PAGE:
July 2, 2012 | by Leanne Shapton
I am the first one in Stockholm’s Centralbadet this Monday morning, followed by James, then by an old man wearing big yellow goggles, who does a steady breaststroke around the perimeter of the pool. Watching him, I switch to breaststroke myself and match his speed. It feels comfortable. It feels relaxing. As the three of us swim counterclockwise, I channel my old age, my flabby form, my unself-conscious senior. I think of the two older women I passed in the locker room, whose modest black tanks encased humps and bones and bumpy flesh. The cruel phrase a friend once used to describe a woman’s backside: “a bagful of doorknobs.” I watch my hands trace their double ellipse in front of me, my mother’s wrists, my grandmother’s knuckles.
The Centralbadet, built in 1909, is a gleaming wood-and-tile Art Nouveau pool. Its corners are round, and the surface of the water is almost two feet lower than the deck; I feel cupped, as if swimming in the hull of a ship. Behind curtains surrounding the pool sit wooden tubs, tanning beds, and darkened treatment rooms. One floor down, James and I find a large room of smaller pools, with a trough of hot water, and one of cold; a steep staircase that immerses the bather in waist-deep cold water; a deep hot tub shelved twice; and beyond that a large whirlpool with built-in recliners. The two older women join us in the hot tub, holding tightly to the handrails.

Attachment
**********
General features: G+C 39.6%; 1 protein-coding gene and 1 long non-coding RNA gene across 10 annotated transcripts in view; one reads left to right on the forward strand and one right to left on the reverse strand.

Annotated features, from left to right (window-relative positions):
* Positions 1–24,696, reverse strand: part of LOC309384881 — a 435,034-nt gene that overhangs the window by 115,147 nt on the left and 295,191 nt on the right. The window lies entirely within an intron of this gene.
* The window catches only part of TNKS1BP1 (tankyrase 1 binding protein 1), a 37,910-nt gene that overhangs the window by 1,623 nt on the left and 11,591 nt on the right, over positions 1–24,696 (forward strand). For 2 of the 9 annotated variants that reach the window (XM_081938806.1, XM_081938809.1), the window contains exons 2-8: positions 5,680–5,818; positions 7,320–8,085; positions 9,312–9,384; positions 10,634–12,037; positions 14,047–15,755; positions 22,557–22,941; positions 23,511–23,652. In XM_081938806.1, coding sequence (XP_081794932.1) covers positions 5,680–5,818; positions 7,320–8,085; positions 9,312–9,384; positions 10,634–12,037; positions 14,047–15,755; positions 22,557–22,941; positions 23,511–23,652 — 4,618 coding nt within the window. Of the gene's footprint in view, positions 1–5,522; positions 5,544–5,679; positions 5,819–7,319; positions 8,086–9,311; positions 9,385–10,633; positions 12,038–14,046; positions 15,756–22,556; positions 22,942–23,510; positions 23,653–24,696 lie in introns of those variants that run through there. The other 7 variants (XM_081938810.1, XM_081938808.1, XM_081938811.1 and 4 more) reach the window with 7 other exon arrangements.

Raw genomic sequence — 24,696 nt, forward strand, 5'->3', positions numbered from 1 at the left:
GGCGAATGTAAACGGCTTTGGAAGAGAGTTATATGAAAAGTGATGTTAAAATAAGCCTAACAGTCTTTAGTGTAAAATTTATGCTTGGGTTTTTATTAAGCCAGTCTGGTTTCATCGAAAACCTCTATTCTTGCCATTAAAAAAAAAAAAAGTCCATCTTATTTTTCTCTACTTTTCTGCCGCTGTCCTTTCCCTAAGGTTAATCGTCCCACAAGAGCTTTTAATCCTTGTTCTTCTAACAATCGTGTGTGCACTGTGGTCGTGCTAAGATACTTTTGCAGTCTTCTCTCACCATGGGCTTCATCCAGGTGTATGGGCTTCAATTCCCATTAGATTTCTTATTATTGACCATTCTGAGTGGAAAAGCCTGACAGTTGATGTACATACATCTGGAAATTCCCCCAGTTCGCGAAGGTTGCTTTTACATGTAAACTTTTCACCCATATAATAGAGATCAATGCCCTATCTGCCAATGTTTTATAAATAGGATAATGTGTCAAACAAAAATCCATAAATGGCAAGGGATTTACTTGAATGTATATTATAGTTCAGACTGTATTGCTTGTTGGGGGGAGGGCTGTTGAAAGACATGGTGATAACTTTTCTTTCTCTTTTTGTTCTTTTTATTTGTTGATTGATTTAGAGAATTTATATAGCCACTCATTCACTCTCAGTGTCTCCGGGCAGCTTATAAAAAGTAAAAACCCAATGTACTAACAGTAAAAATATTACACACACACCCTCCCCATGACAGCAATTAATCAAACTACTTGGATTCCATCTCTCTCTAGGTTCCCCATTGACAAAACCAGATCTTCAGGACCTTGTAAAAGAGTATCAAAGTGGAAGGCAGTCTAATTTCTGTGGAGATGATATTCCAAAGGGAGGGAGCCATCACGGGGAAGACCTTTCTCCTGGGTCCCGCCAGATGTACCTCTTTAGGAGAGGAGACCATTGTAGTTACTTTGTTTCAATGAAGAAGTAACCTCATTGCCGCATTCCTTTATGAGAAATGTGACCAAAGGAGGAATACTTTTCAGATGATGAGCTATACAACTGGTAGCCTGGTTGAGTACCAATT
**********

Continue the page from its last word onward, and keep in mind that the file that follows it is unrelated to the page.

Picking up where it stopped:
My Advanced Age Group coach Greg asked us one morning: What is the first thing we do, when we wake up for practice?
“Stretch,” I said.
He shook his head no.
“Go pee?” someone else asked.
“Yes.” Greg nodded. “And what I need you to do after you use the toilet is to weigh yourself, and write it down.”
After the finals at an out-of-town meet, the team would drive to a restaurant for dinner. In the bus on the way to the restaurant these were my thoughts: Not nervous anymore. Going to eat in a restaurant. Can order whatever I want. Tired and do not have to talk. Hair wet clothes warm. Will not have to clean up.
Dinners with the team look like this: Swimmers wear parkas or heavy coats, which, if they bother to take them off, are pushed inside out over the backs of their chairs. Hair is in various stages of damp. Boys’ combed back, or sticking messily up. Girls’ held in elastic bands, pulled into stubby ponytails. Prolonged exposure to chlorine makes hair stiff and dry, bleaching blond into stripes and green hues, brown into copper. The swimmers wear hooded sweatshirts, jeans or track pants, and have the red imprint of goggles around their eyes.
The restaurant is a Denny’s, a St Hubert, or a Swiss Chalet, usually near or attached to a hotel. We sit at banquettes or at square tables pushed together to accommodate us all. The waitress hands out laminated menus and pours ice water into foggy amber tumblers. When we order we ask for separate checks. Tips are left in change, in piles, once or twice beneath overturned sundae glasses.
Being in a restaurant with my team is nothing like being in a restaurant with my family. With my family, I never order appetizers, rarely ask for sides, and the value deal is encouraged and often shared. But surrounded by my teammates, draped in happy fatigue and with cash in parka pocket, I order potato skins and onion rings, leave food on my plate, drink two root beers— and feel guilty afterward so do not consider dessert. The feeling of defying my parents is exhilarating and lonely. I don’t see things the way they do, nor could I after crossing the appetizer horizon.